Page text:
Captain Joseph A. Gainard, master of the American freighter, City of Flint, expected the notoriety he and his ship gained after rescuing survivors of the Athenia tragedy would quickly fade when he sailed Oct. 3, 1939, with a cargo bound for Liverpool, England. (See blog post City of Flint Odyssey, Part 3, Oct. 15, 2015.)
Gainard’s welcome return to obscurity lasted only until Oct. 9 when the German pocket battleship Deutschland appeared from over the horizon and ordered City of Flint to stop and be boarded. Gainard wasn’t worried. The United States and Germany weren’t at war and he considered his ship’s cargo to be quite innocent. In his memoir, Gainard described his initial meeting with the officer in charge of the German boarding party:
“I saluted, then held out my hand. ‘Glad to have you aboard,’ I said.
“He was pleased with our formality and politeness and did his best to match it himself. He said, ‘Captain, I am sorry to cause you inconvenience, but this is war. I must ask to see your papers.’
“…We had apples, asphalt, wax, machinery, lumber, tractors, canned goods, cereals, tobacco, lard, flour, oil, grease and general cargo. ‘This is bad,’ the German said. ‘You have 20,000 drums of oil on board. What kind of oil is it?’
“‘Lubricating oil,’ I told him
“‘That is bad,’ he said. ‘And this flour, what is it?’
“‘Is it easily accessible?’ he asked. I told him that it would take at least five hours to unload the flour and showed him the cargo plan to prove it.
“‘Under the laws of my country, you are guilty of carrying contraband to the enemy,’ he told me.”
To Gainard’s dismay, the Deutschland sent across an armed prize crew and ordered City of Flint to sail to Germany. Though he and his crew would operate the ship, they would do so under the close supervision of the prize crew commanded by Leutnant Hans Pushbach, a veteran of the Imperial German Navy who spoke excellent English.
The Yankee skipper was in an awkward position. The German crew proved to be reasonable and polite, but they were armed with pistols, machine guns, and grenades, and made it clear they would not hesitate to use their weapons to maintain control of the ship. Like the rest of his men, Gainard resented being under German control. But he had to keep his crew from taking any action that might cause an incident serious enough to jeopardize America’s neutrality. International prize rules at the time gave the Germans authority to commandeer the American ship’s cargo.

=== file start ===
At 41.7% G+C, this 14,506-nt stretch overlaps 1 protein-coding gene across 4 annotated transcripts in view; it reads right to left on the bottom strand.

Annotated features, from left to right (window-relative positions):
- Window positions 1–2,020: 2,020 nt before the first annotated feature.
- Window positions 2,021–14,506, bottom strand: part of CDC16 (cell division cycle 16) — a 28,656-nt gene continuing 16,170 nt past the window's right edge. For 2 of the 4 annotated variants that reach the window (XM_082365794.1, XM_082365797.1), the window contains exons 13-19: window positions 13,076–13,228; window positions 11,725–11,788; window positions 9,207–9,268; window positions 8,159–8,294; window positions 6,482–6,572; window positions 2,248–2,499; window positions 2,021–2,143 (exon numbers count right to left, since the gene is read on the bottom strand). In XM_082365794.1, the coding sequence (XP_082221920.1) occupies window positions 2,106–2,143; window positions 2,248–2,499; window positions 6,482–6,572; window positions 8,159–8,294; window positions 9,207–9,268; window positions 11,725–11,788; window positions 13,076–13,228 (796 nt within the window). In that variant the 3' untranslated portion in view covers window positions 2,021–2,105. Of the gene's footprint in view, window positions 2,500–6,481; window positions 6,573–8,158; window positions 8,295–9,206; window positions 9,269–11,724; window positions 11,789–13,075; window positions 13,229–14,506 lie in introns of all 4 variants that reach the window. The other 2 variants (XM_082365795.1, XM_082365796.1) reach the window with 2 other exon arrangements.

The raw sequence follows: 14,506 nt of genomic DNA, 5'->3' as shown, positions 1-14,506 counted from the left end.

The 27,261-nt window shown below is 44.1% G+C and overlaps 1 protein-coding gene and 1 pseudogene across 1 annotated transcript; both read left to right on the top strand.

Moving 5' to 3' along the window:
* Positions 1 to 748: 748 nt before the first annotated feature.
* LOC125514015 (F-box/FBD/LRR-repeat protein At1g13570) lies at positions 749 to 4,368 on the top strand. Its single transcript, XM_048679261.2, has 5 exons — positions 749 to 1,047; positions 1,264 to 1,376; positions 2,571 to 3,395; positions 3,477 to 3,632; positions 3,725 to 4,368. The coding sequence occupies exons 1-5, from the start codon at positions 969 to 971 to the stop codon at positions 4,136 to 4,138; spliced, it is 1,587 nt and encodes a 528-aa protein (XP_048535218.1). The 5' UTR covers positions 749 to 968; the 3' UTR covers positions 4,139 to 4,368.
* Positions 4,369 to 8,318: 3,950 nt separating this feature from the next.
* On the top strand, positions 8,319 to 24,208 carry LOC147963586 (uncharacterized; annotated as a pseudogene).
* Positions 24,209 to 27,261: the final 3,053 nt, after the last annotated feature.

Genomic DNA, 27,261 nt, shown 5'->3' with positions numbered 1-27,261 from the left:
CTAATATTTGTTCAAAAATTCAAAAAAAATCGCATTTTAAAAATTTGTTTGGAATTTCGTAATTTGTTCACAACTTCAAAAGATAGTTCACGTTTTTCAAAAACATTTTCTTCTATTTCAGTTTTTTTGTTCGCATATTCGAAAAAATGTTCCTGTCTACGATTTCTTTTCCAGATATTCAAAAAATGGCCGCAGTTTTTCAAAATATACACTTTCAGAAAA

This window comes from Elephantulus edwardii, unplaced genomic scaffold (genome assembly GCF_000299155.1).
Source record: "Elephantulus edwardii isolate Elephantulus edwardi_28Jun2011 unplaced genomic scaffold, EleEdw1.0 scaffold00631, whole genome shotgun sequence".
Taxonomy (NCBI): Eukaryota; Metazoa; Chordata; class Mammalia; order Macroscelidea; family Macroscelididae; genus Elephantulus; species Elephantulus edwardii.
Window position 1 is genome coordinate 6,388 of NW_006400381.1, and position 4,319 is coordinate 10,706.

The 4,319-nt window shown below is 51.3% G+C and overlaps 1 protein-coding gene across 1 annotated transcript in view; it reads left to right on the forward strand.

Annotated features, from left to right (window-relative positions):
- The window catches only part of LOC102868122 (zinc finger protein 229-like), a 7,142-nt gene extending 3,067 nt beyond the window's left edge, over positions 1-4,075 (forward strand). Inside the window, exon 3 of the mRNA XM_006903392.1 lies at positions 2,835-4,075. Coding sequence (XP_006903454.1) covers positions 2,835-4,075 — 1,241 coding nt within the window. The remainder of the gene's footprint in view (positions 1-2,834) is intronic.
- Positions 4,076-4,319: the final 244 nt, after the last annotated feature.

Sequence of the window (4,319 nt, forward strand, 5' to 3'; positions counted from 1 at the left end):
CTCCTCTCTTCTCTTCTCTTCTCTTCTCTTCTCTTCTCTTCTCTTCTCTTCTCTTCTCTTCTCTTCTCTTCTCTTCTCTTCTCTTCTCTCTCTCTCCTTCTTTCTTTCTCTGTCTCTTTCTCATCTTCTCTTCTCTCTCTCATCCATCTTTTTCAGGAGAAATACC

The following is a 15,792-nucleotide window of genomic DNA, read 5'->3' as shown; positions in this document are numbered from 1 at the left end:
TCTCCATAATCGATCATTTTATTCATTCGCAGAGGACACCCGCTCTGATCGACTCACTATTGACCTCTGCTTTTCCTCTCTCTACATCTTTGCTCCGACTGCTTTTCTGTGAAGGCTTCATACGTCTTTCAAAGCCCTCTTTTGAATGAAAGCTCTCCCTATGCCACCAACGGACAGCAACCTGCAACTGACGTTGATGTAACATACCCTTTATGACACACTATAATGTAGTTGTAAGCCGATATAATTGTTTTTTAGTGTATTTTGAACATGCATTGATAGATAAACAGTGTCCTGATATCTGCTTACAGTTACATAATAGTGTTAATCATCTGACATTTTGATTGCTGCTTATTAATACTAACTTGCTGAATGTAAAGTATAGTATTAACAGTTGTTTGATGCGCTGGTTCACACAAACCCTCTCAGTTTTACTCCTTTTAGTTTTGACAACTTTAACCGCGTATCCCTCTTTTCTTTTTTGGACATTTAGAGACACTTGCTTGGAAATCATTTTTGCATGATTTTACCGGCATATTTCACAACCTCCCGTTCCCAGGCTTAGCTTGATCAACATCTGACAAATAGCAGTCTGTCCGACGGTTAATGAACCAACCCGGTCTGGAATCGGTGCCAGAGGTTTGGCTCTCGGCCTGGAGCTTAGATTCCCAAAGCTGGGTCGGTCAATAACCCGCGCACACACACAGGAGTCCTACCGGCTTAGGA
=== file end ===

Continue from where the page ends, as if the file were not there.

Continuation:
Nevertheless, the crew constantly schemed to find a way to rid their ship of the Germans. Flaws inevitably appeared as these plans were being worked out and they would be abandoned. Once or twice, however, the plans seemed almost plausible. But as Gainard observed in his memoir, the Germans inevitably sniffed them out:
“They fraternized with my crew and a couple of [the Germans] knew English but never let on about it. They would stand around watching card games in the crew’s quarters and listen to everything that was said. Then they’d go and report to their Captain.
“Every few days [Pushbach] would come up to me and say: ‘Well, tonight I think we have monkey business.’
“So I would then go the rounds and talk to the crew, and tell them there wasn’t a chance of their scheme getting across, that the Germans were already wise to them.”
A problem with City of Flint’s radio could not be fixed by the German technicians, who refused any help from Gainard’s crew. As a result, the ship could not communicate with the rest of the world. The best they could do was listen to news broadcasts over the short-wave radio to find out what the world knew about their situation. Unable to talk to his superiors, or to determine the extent of British fleet operations, Leutnant Pushbach decided City of Flint should make for Norway, a neutral country, where he might be able to gain information through German diplomatic channels.
It was a risky move for the German, and it would prove to be Pushbach’s undoing, but not before City of Flint’s odyssey would take it all the way to the Soviet Union, as we will see in our next blog.